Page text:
A cross-sectional, case-control study was conducted in Najran University Hospital, Najran, Saudi Arabia between June 2020 and March 2021. Sixty pregnant women between 24–32 weeks of pregnancy and between 25–39 years, who were diagnosed with GDM according to the International Diabetes Federation criteria , formed the test group, and sixty healthy pregnant women matched for age, comprised the control group. Non-pregnant Saudi women and those with known hematological disorders were excluded from this study.
An interview with a questionnaire was conducted to determine the baseline characteristics and clinical information of all pregnant women in this study. The clinical examination was carried out by physicians working at Najran University Hospital. Weight and height were measured to obtain BMI using the weight (kg) per height (m2) formula. A 2-ml sample of venous blood was collected from each participant into tubes containing ethylene diamine tetra acetic acid (EDTA). The samples were analyzed immediately to avoid changes in platelet size. The Sysmex XN-350 blood counter (Sysmex, Japan) was used to measure total platelet count, MPV, PDW and P-LCR.
The Ethics and Research Committee of Najran University approved the protocol of this study. The objectives of this study were discussed with the participants. Informed consent was obtained from all participants before sample collection.
The data from this study was statistically analyzed using SPSS version 21. Independent samples t-test and one- way ANOVA were performed to determine the differences between the test and control groups. Correlation was done and r values were obtained. P values <0.05 were considered significant.
The current study enrolled 120 subjects who were selected according to inclusion criteria and allocated to two groups. Sixty pregnant women with GDM were selected as cases and 60 apparently healthy pregnant women, as controls. The study groups were matched in terms of baseline characteristics, and no significant differences regarding these characteristics were noted (Table 1). The mean values of total platelet count, MPV, PDW and P-LCR were significantly higher in the GDM group compared to the control group (P value = 0.00) (Table 2). In the GDM group, MPV was directly correlated with PDW and P-LCR, and PDW was directly correlated with P- LCR. On the other hand, a significant negative correlation between platelet count and PDW and P-LCR and an insignificant negative correlation between platelet count and MPV were found (Table 3).
GDM is a significant but frequently overlooked risk factor for a mother's future health. About 15–18% of women with histories of GDM will suffer from type 2DM within the first five years after pregnancy [19,20]. Although this risk for type 2 diabetes mellitus is well established for women with GDM, there have been previous studies on this issue in women with GDM [20,21]. Our study results suggest that platelet count and indices in the second trimester were highly correlated with the occurrence of GDM.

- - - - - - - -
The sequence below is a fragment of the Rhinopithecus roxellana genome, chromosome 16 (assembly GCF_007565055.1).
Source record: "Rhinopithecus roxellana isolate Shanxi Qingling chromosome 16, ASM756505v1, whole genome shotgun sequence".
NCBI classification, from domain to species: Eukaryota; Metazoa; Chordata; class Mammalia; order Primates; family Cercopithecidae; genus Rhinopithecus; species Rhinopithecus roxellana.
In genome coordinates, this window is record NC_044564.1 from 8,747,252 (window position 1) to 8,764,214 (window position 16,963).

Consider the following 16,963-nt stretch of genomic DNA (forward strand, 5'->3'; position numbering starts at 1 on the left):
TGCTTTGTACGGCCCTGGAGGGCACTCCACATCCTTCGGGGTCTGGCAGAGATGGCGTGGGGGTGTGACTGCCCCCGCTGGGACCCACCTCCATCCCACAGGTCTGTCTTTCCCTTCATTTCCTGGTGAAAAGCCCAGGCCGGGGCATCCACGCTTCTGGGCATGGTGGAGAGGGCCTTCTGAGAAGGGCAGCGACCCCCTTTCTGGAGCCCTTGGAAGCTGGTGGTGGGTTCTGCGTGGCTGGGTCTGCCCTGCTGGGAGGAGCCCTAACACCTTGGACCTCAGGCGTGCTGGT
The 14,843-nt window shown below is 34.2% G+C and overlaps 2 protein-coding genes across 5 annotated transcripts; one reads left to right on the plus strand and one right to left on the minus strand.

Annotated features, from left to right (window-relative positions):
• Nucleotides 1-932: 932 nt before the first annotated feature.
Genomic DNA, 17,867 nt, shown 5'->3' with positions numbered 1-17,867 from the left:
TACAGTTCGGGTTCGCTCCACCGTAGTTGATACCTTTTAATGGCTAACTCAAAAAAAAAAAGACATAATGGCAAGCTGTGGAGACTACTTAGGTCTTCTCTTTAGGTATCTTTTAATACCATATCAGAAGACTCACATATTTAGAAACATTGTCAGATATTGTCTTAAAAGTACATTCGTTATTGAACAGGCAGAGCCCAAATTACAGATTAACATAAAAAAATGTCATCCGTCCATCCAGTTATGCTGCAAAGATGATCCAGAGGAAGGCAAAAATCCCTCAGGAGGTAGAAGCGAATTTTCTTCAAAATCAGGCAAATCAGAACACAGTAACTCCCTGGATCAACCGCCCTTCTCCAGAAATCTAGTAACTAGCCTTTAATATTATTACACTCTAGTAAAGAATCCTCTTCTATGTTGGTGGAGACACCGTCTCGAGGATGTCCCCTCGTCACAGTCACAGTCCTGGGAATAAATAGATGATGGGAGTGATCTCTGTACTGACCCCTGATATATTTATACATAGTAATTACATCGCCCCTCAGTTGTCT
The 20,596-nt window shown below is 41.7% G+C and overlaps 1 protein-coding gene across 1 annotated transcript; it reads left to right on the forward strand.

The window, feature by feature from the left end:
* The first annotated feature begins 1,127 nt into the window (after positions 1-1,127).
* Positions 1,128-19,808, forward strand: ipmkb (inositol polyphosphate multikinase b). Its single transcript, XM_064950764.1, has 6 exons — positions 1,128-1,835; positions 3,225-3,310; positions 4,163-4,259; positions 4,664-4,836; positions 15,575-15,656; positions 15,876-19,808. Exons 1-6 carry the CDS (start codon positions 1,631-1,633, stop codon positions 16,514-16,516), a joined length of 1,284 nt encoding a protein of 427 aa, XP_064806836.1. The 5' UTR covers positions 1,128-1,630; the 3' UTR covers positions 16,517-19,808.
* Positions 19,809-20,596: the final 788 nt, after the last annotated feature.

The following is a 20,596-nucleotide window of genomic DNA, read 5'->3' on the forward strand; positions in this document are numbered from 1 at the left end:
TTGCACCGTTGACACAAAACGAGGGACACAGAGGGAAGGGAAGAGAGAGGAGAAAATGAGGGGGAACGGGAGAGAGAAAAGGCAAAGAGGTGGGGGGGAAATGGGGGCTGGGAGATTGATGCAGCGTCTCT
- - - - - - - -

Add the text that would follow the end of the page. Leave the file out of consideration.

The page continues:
We found that the platelet count, MPV, PDW and P-LCR values for the GDM group were higher than those for the healthy control group. Our results agreed with those of Fashami & Elnour, et al.  and Hope et al. , showing that in the second trimester of pregnancy, women with GDM had significantly elevated platelet counts, MPV, PDW and P-LCR compared to healthy pregnant women. Platelets are known to play an important and essential role in homeostasis and thrombosis, and many studies have indicated that platelets may also be critically involved in intercellular communication, inflammatory activity, and immunization . In addition, chronic and mild inflammation are key elements in the pathogenesis of insulin resistance in type 2 diabetes. Among the immune elements, platelets are critical in regulating inflammation as high platelet counts are observed in chronic and acute inflammation .
GDM is a systemic disease that affects both the mother and fetus . These patients have an increased risk of developing type 2 diabetes and must therefore be closely monitored. Increased MPV and PDW may reflect increased platelet activation, and thus, additional research on platelet parameters and functions may assist in reducing the mortality and morbidity associated with GDM. Contrary to our finding, Erdoğan et al.  found that there were no significant variations in the mean values of platelet count and MPV between healthy pregnant women and those with GDM. The reason for this result was the low number of participants enrolled in the study. We found that MPV was correlated with PDW and P-LCR, and PDW was directly correlated with P-LCR. This is consistent with the finding of Sak et al.  that average MPV values were significantly increased in patients with gestational diabetes, and the MPV was positively correlated with PDW and platelet count.
This study confirmed that there is a correlation between platelet indices in pregnant women in the second trimester with gestational diabetes. Women with GDM had higher platelet counts, MPV, PDW and P-LCR compared to healthy pregnant women. MPV and PDW had the strongest association of all indices with the occurrence of GDM in the second semester, and this had significant clinical implications. Given the critical nature of early diagnosis of GDM, additional research in the early stages of pregnancy is necessary to determine whether early intervention can improve pregnancy outcomes.
The author appreciates the collaboration of all pregnant women who participated in this study.